instead of paying the fines or serving jail time, they agreed to get help 

The program requires them to be treated for their addictions, however 
serious or minor the problem. The drug court can send people to residential 
treatment facilities, have them report for outpatient medical treatment, or 
provide them with educational support. Most people spend about nine months 
in the drug court program. Before they can graduate, they must have no 
missed or dirty tests for 90 days.

Some people do well right away, never missing a test and never testing 
positive for drugs. Others slip, failing to pick up medications, to produce 
for a urine test, or testing positive for drugs they are not supposed to be 

Two people dropped out of the program that day, one because he couldn't get 
regular transportation, the other because it was too hard.

Most were trying, working to find ways to stay away from the drugs that got 
them in trouble. Some succeeded, some didn't. Some earned another chance, 
others were sent to jail.

Dane County has had a drug court for nine years, and has been regarded as a 
success for much of that time.

Dane County Executive Kathleen Falk was elected shortly after the program 
started. She said she was initially skeptical of its effectiveness, but has 
since been convinced. She gives the program $350,000 from the county's 
property taxes each year to keep it running.

"It saves expensive jail beds and it turns lives around," she said. "There 
wasn't enthusiasm by the stakeholders when it first started, and rightly 
so. People should be skeptical of something new, but evidence continued to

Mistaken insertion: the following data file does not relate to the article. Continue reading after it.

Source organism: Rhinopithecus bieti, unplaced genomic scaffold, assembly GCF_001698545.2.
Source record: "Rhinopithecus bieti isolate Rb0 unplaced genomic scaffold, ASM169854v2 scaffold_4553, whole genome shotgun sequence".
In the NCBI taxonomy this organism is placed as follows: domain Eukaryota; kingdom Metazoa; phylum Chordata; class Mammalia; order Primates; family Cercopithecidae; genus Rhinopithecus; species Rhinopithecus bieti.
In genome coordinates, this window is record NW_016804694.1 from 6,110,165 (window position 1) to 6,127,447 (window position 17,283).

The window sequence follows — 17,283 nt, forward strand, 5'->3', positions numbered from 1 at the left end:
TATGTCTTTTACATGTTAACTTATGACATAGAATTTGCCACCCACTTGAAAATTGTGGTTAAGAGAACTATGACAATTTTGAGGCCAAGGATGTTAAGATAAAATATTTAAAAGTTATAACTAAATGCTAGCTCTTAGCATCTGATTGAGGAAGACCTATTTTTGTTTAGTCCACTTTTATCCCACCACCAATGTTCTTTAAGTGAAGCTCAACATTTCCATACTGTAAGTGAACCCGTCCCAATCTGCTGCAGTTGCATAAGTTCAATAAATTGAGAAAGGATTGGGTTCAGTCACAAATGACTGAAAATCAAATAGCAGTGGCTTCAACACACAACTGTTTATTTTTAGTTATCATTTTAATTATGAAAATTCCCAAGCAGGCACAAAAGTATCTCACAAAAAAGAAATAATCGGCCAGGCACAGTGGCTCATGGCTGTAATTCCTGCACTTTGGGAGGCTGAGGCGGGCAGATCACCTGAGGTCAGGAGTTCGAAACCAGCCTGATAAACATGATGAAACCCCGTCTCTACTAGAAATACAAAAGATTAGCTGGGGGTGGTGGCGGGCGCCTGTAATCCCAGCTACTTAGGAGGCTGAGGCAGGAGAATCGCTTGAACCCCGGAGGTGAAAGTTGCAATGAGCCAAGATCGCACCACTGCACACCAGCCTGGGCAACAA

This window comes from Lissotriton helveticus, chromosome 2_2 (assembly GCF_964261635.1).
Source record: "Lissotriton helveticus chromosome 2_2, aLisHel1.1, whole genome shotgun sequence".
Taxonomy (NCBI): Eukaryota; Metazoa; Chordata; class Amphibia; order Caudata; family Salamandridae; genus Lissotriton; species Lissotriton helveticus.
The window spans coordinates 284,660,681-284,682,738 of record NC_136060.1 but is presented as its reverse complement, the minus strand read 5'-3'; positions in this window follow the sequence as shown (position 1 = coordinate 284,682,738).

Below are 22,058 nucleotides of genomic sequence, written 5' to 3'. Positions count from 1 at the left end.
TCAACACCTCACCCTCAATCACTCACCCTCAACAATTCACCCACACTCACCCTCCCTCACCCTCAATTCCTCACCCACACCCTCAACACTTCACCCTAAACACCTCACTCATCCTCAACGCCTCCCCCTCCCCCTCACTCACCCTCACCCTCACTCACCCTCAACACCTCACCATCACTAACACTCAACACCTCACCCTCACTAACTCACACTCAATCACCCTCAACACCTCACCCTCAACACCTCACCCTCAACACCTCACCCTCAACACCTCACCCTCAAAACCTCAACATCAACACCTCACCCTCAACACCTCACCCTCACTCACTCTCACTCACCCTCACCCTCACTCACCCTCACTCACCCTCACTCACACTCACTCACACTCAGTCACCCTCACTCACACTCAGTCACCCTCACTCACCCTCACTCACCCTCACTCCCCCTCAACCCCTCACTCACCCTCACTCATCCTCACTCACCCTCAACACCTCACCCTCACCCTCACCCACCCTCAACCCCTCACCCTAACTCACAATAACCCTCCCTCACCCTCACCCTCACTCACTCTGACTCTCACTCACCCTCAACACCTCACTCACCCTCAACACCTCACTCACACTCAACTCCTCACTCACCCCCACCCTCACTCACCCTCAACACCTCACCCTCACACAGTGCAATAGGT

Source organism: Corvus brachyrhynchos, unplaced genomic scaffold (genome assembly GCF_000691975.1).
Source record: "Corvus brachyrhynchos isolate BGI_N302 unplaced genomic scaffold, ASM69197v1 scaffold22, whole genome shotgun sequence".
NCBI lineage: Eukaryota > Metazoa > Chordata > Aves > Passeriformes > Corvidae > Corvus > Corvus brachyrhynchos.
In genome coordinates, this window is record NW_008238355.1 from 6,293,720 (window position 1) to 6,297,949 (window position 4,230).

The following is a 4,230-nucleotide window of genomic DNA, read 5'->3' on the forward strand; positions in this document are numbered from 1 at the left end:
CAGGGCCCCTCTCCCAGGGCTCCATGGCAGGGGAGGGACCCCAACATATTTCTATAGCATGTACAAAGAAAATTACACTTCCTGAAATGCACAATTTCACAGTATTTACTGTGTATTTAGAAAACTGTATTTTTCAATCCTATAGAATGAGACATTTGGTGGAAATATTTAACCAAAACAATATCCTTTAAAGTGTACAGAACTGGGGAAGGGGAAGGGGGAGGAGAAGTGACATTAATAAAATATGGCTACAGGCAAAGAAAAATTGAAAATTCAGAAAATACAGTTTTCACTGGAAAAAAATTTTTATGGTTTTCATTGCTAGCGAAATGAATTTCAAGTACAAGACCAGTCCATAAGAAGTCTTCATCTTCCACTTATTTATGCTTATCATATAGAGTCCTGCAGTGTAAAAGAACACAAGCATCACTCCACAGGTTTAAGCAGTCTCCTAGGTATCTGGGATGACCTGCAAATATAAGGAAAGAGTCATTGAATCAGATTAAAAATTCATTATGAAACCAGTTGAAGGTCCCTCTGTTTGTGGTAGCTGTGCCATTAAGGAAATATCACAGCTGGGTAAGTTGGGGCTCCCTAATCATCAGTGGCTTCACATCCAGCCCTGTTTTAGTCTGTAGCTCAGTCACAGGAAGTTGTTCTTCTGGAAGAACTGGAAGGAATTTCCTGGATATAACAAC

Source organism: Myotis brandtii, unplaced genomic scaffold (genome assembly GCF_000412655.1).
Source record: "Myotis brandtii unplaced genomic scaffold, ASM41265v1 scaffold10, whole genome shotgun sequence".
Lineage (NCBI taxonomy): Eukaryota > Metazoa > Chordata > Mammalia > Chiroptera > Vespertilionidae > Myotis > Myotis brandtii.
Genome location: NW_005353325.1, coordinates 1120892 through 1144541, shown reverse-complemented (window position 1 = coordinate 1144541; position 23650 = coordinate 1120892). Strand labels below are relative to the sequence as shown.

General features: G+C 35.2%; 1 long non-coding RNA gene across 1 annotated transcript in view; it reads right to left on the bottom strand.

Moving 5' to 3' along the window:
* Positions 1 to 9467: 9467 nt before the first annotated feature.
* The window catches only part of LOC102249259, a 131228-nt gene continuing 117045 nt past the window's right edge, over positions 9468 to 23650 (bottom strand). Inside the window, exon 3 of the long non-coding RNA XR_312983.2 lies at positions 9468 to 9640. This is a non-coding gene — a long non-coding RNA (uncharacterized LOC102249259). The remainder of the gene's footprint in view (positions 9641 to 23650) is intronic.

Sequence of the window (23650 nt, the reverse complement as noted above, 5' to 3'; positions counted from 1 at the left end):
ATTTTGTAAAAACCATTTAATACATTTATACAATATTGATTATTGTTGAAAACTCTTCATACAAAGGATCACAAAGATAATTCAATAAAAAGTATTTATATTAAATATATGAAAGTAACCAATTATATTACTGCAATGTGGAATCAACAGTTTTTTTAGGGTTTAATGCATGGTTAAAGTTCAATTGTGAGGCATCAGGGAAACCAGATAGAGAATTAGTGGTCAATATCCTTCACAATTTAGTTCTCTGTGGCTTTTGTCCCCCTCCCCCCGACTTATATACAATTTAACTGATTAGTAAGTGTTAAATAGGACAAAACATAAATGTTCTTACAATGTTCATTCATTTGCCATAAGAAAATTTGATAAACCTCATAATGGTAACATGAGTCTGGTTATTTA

come in and show it was working."

Between 1996 and 2004, the most recent statistics available from Dane 
County, 428 people had graduated from the drug court program, a 70 percent 
successful completion rate. Those people are about half as likely to 
re-offend than people who did not graduate from the program. Graduates had 
babies that were born drug-free, they found employment and they had their 
children returned to them.

Beyond the personal and social benefits, the drug court has saved the 
county thousands of dollars since 1996 because drug court is so much 
cheaper than jail time. In 2003, the per-day cost for a person in the drug 
court was about $17.78; the per-day cost for a jail stay was estimated at 

For about five years, a group of people have been trying to start a drug 
court here. Joe Kivlin, municipal judge for Wind Point and North Bay and a 
founder of the Alliance for Drug and Alcohol Management, has been one of 
the most active.

"From a human standpoint, it enables people to identify and deal with this 
illness that they have," Kivlin said. "It's a public health benefit, it's a 
social benefit in the sense that it enables people to stay together as a 
family, to hold a job, to pay taxes and be a normal good citizen."

That is the goal of any drug court, whether it is in Dane County or Racine 
County, to break the cycle of addiction that leads so many people back to 
jail, Kivlin said.
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MAP posted-by: Elizabeth Wehrman